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Germany Introduces New Restrictions on Cannabis Use for Drivers and Growers

Berlin, June 07, 2024,The Europe Today: Two months after Germany partially legalized the recreational use of cannabis, the Bundestag, the country’s lower house of parliament, has introduced a maximum THC limit for drivers and imposed restrictions on official growers associations.

Following recommendations from an expert panel commissioned by the Transport Ministry, the maximum level of THC — the active intoxicant in cannabis — in the blood of drivers will be set at 3.5 nanograms per milliliter. This limit is considered equivalent to the risk posed by 20 milligrams of alcohol per 100 milliliters of blood, which is currently legal in Germany.

Additionally, there will be a complete alcohol ban for drivers who have consumed cannabis to prevent the dangers associated with mixing the two substances. A blanket cannabis ban will also be implemented for new drivers.

The opposition conservatives (CDU) had advocated for an absolute ban on cannabis consumption for all drivers, but their proposal was rejected by the parliament.

In parallel with the driving regulations, lawmakers voted to grant federal states more authority to regulate official growers associations (Anbauvereine). These associations, which will be legally permitted to cultivate cannabis starting July 1, will now be subject to regional restrictions on the size of cannabis farms and legal possession limits.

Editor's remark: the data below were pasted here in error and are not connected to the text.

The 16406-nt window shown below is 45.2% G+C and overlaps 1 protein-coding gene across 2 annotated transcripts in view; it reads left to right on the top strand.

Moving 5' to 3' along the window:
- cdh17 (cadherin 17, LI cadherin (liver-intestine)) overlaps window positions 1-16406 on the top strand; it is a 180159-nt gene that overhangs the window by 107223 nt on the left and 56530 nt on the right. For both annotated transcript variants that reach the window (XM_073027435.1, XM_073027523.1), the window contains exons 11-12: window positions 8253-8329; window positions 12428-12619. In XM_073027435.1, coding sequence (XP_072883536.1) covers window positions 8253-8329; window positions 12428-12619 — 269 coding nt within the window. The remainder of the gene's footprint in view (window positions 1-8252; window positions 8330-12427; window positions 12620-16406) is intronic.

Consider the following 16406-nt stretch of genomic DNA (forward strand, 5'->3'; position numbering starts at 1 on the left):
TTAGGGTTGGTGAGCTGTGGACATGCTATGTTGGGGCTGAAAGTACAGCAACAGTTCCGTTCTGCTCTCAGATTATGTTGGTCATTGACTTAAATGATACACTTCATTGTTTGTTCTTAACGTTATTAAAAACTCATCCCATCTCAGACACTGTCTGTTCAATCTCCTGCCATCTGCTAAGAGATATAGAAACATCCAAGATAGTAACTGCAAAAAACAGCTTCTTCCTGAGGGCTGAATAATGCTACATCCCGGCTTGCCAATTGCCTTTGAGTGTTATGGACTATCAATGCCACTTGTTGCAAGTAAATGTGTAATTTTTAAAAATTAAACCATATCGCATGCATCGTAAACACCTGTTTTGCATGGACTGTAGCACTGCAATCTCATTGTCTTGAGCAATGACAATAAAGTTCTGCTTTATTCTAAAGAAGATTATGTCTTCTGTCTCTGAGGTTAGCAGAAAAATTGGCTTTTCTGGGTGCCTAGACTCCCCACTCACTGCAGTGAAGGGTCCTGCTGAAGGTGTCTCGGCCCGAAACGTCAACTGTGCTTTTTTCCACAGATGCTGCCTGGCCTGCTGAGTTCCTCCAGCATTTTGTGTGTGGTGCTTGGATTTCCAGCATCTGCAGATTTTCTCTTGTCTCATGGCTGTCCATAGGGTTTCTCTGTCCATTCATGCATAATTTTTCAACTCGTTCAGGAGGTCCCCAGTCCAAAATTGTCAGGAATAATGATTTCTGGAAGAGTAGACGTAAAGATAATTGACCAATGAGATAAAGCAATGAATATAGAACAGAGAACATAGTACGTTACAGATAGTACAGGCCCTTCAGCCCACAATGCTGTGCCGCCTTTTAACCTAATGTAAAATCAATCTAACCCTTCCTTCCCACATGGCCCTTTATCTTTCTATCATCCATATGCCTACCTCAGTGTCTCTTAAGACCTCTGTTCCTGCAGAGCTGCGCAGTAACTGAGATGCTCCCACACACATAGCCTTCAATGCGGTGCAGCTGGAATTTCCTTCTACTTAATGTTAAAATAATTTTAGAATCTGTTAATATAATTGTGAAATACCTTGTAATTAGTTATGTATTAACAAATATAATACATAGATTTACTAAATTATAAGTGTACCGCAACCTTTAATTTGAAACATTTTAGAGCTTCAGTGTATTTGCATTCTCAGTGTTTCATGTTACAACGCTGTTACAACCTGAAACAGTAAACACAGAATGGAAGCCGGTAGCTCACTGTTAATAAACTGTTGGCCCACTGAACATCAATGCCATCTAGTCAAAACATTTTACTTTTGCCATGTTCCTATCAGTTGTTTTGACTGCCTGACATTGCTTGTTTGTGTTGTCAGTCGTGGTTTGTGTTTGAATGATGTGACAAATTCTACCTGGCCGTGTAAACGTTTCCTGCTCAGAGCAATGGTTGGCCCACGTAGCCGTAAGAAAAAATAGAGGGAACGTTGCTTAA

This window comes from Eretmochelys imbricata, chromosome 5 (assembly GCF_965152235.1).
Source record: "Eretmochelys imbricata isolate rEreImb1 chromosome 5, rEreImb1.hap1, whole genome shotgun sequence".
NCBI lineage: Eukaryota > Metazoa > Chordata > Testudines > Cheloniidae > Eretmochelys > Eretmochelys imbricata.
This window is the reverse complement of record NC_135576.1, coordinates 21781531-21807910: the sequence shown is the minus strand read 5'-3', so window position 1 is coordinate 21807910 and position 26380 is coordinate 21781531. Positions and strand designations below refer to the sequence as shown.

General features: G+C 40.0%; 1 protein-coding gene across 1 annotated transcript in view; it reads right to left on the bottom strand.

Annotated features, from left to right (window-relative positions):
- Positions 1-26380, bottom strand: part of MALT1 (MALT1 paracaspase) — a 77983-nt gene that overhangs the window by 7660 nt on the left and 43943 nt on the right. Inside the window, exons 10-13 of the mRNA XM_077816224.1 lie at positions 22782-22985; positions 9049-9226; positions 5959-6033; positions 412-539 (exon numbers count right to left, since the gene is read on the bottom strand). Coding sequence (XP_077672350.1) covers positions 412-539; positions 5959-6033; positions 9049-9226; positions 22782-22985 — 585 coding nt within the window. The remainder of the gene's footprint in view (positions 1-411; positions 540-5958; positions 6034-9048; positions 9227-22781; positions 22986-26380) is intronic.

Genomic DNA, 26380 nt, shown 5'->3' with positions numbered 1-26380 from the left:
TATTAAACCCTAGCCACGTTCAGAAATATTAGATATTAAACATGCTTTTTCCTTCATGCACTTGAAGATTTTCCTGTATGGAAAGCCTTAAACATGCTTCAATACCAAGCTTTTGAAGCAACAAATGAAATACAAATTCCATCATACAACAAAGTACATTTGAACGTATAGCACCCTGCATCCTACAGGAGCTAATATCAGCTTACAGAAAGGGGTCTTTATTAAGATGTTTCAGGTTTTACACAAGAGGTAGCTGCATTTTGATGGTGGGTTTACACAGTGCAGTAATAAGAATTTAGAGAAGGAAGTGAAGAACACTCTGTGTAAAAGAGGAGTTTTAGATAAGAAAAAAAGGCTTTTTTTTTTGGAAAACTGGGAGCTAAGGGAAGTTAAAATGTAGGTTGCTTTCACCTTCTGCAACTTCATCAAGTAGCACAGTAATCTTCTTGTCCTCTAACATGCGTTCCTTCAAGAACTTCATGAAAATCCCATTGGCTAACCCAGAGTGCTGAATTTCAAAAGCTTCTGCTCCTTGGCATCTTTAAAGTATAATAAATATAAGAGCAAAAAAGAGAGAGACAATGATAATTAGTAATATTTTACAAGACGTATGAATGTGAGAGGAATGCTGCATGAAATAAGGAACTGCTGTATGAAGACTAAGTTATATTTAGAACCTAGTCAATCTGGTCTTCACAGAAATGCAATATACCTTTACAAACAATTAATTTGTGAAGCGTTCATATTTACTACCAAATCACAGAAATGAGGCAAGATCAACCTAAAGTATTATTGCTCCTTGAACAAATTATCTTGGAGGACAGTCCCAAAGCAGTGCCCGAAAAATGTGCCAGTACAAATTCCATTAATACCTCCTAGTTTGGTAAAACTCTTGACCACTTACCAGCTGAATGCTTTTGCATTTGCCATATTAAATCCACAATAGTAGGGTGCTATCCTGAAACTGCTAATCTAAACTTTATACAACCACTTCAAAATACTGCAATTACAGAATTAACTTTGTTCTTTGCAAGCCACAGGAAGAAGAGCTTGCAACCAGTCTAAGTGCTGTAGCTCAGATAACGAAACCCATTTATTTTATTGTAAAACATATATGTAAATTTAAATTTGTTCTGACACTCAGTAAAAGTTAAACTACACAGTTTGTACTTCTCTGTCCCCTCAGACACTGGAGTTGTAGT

These new measures follow the center-left coalition led by Chancellor Olaf Scholz, which passed new cannabis legislation in February after years of debate. This legislation allows German adults to legally possess, purchase, or cultivate marijuana under strict regulations that came into force on April 1.

Under the current law, adults can carry up to 25 grams of marijuana and store no more than 50 grams at home. They are also permitted to cultivate up to three cannabis plants at home.

The Bundestag’s new rules aim to balance the benefits of cannabis legalization with public safety concerns, particularly regarding road safety and controlled cultivation.